Commodity Conversations Weekly Press Summary

The pressure is increasing on major trade houses to step up their commitment to end deforestation in Brazil after three small soy traders that supply Norway’s salmon industry committed to zero deforestation in their supply chain this week. Brazil’s oilseeds crushers association Abiove, however, refused to impose a “soy moratorium” on farmers in the Cerrado, arguing that farmers own their land and should have a right to decide what to do with it. Abiove argued that downstream companies that are putting pressure on soybean farmers should instead look to work with them to find a solution. 

The issue continues to hold diplomatic proportions, as France’s President said that importing soybean from Brazil would be akin to condoning the deforestation of the Amazon. But with the EU importing over 8 million mt of Brazilian soy in 2020, up 61% on year and the second biggest market after China, displacing Brazilian soybean won’t be easy. While the latest pledge will help make the EU’s salmon supply chain deforestation-free, an analyst argued that reducing our meat consumption was the only realistic way of fighting deforestation in Brazil. Until then, the EU’s food safety agency just cleared worms, saying they were safe to eat, something that the UN FAO has been saying since 2013. 

Following in the footsteps of Louis Dreyfus, Cargill is looking to sell its 50% stake in sugar trading group Alvean, which would effectively signal Cargill’s exit from the world of sugar trading. This comes as the US Food and Drug Administration is under increasing pressure from consumer groups to have stricter rules for sugar content labelling. The FDA doesn’t allow the “Low Sugar” label to be used in marketing because it has not defined what the threshold is. However, a report by the New York Times shows that F&B companies are using other misleading labels, such as “lightly sweetened.” A number of these companies have faced lawsuits by consumers claiming the labels were deliberately misleading. 

In a move that grabbed headlines, Coca-Cola withdrew its support from the International Life Sciences Institute, an organisation Bloomberg said was known to focus on pro-sugar lobbying and research. Coca-Cola was also among a number of other F&B giants to freeze lobbying money following the attacks on the Capitol. This is part of a wider move from major US companies increasingly wary of their image in the eyes of consumers. The country’s biggest F&B groups already slashed political donations by up to half in the 2020 Presidential campaign compared to the previous one. 

Research carried out in Australia found that the type of food delivery that produced the most packaging waste was burgers, followed by Thai food. It also found that paper bag packaging produced more emissions than plastic as a result of the carbon released. The good news, though, is that Amazon announced it was banning toxic PFAS chemicals which often line cardboard and wrappers as well as limiting non-recyclable packaging for its Amazon Kitchen brands. In the same vein, McDonald’s said it would phase out PFAS in its food packaging by 2025. 

Restaurants continue to resent the high commissions charged by third party delivery companies. As one podcaster put it, while UberEats doubled revenues in 2020, 17% of the US restaurants shut down. Regardless, delivery companies continue to push innovation. Grubhub, for instance, tied up with Fiat Chrysler to make it easier to order food from inside a car. Meanwhile, Walmart is testing a smart locker delivery system that would make it easier for people to order their groceries and get delivered even when they’re out. The delivery app companies also welcomed a new bill passed by the outgoing President making it easier for them to classify their workers as independent contractors instead of employees, saving the companies a lot of costs. There is a strong likelihood that the new President will overturn that rule, however, The Counter said.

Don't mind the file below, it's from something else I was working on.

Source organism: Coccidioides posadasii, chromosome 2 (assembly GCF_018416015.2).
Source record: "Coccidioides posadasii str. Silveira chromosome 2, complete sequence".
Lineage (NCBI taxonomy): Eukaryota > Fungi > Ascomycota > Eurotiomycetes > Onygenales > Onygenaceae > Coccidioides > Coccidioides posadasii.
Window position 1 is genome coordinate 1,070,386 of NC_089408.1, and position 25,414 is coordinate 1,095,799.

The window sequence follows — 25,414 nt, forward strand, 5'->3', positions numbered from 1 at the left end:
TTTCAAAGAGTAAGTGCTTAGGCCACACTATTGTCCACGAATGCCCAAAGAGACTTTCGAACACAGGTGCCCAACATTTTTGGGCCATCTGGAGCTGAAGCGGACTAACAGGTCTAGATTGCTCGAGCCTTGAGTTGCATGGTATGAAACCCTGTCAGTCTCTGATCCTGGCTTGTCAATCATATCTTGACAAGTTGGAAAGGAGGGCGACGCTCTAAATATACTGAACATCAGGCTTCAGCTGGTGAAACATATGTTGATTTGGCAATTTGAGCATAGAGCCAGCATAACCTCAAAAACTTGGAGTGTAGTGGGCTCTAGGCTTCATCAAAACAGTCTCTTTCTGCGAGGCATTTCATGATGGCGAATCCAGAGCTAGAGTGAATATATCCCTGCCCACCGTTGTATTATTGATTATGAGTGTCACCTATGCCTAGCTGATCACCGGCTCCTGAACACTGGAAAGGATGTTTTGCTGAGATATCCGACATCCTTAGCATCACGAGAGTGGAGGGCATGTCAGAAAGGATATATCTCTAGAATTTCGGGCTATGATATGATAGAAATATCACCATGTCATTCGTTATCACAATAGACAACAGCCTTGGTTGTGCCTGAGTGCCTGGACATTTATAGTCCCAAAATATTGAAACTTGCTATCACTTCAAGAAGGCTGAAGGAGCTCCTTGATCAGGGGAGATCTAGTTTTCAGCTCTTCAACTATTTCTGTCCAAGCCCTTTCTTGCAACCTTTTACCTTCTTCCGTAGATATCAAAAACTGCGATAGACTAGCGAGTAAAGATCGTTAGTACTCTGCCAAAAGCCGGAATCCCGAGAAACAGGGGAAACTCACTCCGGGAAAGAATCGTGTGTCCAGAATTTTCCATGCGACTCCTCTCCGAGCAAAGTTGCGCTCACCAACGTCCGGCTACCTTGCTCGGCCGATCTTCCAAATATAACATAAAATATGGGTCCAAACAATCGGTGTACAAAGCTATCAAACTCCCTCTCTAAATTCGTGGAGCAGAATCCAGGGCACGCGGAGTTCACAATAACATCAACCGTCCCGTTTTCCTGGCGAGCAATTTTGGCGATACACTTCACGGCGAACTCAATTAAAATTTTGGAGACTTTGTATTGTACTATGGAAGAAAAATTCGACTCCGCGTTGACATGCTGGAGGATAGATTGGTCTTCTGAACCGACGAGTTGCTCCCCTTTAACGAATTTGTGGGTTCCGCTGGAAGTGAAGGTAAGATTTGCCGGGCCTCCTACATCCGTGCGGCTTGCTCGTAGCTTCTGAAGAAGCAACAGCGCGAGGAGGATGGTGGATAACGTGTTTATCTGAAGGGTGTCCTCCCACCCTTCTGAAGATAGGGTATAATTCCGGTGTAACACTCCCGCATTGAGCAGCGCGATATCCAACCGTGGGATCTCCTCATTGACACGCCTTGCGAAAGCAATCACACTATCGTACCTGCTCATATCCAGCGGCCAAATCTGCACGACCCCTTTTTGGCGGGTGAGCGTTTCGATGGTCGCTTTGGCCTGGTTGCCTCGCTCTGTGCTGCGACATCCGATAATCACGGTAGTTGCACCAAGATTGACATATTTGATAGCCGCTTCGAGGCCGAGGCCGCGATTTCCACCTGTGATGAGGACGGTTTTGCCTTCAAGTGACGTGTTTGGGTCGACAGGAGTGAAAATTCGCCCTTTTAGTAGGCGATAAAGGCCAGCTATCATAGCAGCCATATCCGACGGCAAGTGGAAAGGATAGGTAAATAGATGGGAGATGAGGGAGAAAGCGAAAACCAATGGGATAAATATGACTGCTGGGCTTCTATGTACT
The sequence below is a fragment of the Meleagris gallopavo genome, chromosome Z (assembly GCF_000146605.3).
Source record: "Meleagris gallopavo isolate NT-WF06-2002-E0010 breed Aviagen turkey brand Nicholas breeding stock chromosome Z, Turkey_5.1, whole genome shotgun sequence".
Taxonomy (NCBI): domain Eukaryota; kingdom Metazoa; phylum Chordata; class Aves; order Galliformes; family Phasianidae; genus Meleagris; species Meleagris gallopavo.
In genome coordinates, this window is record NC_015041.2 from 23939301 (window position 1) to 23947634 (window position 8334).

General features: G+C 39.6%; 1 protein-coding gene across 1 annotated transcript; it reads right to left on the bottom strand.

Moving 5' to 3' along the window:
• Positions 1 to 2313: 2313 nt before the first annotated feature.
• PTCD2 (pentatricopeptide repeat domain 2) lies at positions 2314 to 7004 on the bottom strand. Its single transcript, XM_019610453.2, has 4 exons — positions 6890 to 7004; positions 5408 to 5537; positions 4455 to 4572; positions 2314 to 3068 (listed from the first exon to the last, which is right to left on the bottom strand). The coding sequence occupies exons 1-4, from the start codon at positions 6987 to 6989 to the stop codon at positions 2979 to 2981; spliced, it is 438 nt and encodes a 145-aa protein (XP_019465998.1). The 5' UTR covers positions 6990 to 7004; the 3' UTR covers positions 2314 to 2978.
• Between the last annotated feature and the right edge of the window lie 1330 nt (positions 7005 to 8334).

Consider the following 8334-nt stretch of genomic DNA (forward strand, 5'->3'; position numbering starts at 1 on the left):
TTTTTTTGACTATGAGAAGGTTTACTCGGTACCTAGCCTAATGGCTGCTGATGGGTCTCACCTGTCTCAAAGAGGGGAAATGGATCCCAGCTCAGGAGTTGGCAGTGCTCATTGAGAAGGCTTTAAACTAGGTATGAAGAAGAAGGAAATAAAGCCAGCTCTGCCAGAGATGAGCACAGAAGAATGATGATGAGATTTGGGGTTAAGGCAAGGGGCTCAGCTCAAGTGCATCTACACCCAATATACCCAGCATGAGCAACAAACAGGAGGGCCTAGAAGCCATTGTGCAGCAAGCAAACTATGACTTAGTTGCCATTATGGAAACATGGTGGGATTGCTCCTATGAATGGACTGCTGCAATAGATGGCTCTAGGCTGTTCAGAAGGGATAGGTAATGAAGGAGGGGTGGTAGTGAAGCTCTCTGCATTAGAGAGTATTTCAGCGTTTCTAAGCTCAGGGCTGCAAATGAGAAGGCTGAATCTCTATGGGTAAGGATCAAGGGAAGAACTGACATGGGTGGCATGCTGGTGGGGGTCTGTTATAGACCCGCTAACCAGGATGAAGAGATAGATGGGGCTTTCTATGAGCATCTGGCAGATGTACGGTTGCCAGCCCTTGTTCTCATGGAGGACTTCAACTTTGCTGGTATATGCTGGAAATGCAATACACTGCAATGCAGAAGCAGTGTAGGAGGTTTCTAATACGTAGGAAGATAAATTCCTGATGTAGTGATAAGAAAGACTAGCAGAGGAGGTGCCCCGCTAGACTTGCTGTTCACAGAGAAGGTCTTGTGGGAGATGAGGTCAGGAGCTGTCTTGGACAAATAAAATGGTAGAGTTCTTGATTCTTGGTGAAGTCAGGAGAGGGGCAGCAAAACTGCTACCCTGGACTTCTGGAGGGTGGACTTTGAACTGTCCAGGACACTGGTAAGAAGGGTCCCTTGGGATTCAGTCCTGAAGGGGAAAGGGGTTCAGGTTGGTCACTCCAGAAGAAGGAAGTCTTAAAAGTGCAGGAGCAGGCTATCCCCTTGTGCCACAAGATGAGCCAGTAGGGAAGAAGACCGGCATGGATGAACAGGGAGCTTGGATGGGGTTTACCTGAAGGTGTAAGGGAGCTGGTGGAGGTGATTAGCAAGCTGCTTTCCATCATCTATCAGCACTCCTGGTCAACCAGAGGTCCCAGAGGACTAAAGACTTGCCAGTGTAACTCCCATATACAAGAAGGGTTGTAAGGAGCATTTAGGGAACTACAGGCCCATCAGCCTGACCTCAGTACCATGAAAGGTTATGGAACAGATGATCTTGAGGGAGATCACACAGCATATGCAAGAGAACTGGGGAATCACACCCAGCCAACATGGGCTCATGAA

Last but not least, Unilever is testing a new concept: a food factory inside a sea container. The containers would be able to produce things like bouillon, mayo, ketchup and even ice cream while being shipped around the world. 

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Commodity Conversations Weekly Press Summary

The United Kingdom has already suggested that it might take a significant step away from the EU’s strict food policies as it opened a public consultation that will look at allowing gene-edited crops. The EU ruled in 2018 that gene editing should be banned along the same lines as Genetically Modified Organisms (GMO), although the former does not involve the introduction of new genetic material. Moreover, English officials said they would look to replace the EU’s subsidy system with payments linked to environmental performance.

Across the channel, the French consumers’ agency DGCCRF concluded that some authorised GMO products were sold in France but ruled that growers have generally been following the ban on planting GMO seeds. The comment comes after an investigation prompted by the discovery of an illegal GMO colza polt in 2018. The agency commented that some GMO seeds could be imported for processing but not for sowing.

The Irish protocol designed to avoid the return of a hard border in Northern Ireland after Brexit is “unworkable” in its current state, according to a letter signed by major supermarket chains, including Sainsbury, Marks and Spencer and Tesco UK. They warn that the region could face major disruption in food supplies when a grace period ends on March 31 and imports from the UK will be screened as they will effectively be entering the EU internal market. The supermarket chains argued that the government should negotiate a new arrangement with the EU. Dutch customs started enforcing the controls on meat imports and British truck drivers can no longer bring their ham sandwiches. A customs official told a surprised driver whose lunch was confiscated “Welcome to Brexit”.